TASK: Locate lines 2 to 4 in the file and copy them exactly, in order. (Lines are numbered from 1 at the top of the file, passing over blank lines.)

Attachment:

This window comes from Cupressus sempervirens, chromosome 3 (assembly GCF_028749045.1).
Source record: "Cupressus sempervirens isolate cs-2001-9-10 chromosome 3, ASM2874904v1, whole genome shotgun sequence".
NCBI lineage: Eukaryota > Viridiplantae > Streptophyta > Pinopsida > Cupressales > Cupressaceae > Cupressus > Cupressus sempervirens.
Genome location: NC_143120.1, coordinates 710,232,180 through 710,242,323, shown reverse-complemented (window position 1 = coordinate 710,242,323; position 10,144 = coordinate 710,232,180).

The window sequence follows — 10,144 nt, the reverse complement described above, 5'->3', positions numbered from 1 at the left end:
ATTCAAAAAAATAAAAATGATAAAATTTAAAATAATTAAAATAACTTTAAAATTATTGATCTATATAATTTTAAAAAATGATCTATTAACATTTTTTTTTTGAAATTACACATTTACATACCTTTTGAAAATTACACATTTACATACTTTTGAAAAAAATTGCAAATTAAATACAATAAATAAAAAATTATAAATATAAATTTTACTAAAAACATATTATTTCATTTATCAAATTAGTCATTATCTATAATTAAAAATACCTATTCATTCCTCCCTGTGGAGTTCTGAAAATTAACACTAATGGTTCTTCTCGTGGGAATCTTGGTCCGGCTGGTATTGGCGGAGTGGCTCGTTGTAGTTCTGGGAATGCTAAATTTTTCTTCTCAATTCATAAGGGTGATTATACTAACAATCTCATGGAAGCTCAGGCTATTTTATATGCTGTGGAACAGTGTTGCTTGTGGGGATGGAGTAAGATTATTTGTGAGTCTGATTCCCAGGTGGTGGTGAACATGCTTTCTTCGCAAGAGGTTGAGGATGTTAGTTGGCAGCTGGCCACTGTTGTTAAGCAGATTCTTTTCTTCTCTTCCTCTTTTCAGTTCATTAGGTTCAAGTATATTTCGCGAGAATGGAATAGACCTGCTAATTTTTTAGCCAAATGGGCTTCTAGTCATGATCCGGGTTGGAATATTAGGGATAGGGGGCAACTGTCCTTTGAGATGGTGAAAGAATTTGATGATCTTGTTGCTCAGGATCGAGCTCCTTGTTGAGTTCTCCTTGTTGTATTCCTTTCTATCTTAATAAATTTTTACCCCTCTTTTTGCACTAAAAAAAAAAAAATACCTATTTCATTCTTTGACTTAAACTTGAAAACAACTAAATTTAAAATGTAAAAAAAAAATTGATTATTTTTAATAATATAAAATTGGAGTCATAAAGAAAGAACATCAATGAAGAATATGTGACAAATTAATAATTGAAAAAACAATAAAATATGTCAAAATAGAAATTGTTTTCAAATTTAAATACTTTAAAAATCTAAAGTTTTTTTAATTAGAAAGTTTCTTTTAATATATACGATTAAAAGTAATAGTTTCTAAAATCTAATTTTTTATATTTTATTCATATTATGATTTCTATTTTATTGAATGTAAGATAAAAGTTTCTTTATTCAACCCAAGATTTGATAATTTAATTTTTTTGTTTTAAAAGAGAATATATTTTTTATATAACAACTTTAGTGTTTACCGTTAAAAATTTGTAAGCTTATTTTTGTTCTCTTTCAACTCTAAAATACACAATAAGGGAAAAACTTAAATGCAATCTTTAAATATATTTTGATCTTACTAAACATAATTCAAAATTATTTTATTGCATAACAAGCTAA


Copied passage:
Source record: "Cupressus sempervirens isolate cs-2001-9-10 chromosome 3, ASM2874904v1, whole genome shotgun sequence".
NCBI lineage: Eukaryota > Viridiplantae > Streptophyta > Pinopsida > Cupressales > Cupressaceae > Cupressus > Cupressus sempervirens.
Genome location: NC_143120.1, coordinates 710,232,180 through 710,242,323, shown reverse-complemented (window position 1 = coordinate 710,242,323; position 10,144 = coordinate 710,232,180).